What can the transport sector do to make COP 21 a success?
Leipzig- May 27, 2015
Ban Ki-moon: “It is time to reshape the world’s transport systems”
UN Secretary-General Ban Ki-moon has urged the world’s transport ministers to accelerate efforts to combat climate change and “find new green solutions”.
17 April 2015: A communiqué signed by the members of the Friends of Fossil Fuel Subsidy Reform group calls for countries to prioritize the phase-out of fossil-fuel subsidies ahead of the Paris Climate Change Conference. The Friends are urging all governments to endorse the statement; France and the US are the first countries outside the Friends groups to do so.
[ updated November 2, 2016]
Shanghai, 20 March 2015
19 March 2015.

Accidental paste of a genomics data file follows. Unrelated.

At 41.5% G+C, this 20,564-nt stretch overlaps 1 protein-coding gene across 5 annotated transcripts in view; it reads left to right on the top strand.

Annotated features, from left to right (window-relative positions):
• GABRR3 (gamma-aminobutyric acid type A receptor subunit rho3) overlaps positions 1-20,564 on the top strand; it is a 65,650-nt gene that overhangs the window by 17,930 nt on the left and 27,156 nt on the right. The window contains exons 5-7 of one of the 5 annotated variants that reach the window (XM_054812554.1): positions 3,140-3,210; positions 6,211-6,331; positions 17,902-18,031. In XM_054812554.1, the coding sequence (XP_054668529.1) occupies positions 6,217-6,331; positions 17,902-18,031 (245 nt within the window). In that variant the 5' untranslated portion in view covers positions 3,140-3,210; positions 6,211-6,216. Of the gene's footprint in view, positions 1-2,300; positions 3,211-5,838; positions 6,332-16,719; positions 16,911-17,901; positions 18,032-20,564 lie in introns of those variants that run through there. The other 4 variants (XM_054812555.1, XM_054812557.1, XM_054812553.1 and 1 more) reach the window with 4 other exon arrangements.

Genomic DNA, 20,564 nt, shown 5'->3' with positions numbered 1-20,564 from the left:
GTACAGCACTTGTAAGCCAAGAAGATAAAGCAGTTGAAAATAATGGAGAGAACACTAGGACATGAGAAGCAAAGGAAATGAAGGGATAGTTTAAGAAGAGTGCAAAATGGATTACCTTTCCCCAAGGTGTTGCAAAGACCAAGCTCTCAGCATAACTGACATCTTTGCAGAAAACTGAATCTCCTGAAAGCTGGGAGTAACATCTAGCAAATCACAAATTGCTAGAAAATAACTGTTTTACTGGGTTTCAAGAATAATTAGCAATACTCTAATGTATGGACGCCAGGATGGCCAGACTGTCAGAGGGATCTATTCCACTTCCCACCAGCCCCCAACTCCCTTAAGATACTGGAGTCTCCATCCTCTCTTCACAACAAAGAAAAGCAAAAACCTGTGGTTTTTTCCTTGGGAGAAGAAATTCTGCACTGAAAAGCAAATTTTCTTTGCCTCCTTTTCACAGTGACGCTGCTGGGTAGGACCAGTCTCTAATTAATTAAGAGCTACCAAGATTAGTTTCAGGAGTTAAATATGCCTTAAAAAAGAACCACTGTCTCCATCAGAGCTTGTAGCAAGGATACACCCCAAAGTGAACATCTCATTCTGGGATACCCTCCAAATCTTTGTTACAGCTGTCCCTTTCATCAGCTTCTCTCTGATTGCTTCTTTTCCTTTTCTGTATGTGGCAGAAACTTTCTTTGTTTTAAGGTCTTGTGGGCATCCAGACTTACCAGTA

Understanding uncertainties and different outcomes for GHG emission scenarios by various studies is important for gaining insight in the transport sector’s role in climate change mitigation. This is useful for example in the context of the Intended Nationally Determined Contributions, that some countries are expected to communicate to the UNFCCC in 2015.
(GEF Washington D.C., December 09)– Transport is a crucial sector for sustainable development. When done right, transport can help expand economic opportunities and contribute to poverty reduction. However, rapid motorization is leading to congested cities, air pollution, accidents and rapid increases in greenhouse gas emissions – especially in developing countries – with global emissions from transport projected to increase 50% by 2030.
By Cornie Huizenga, Secretary General, Partnership on Sustainable, Low Carbon Transport (SLoCaT)
Millions of people around the world lack proper access to jobs, markets, schools, hospitals and other essential services, and better transport is a crucial element to improve economic and social development. Yet, transport is responsible for 1.24 million traffic fatalities per year, as well as high levels of urban air pollution and congestion in many cities.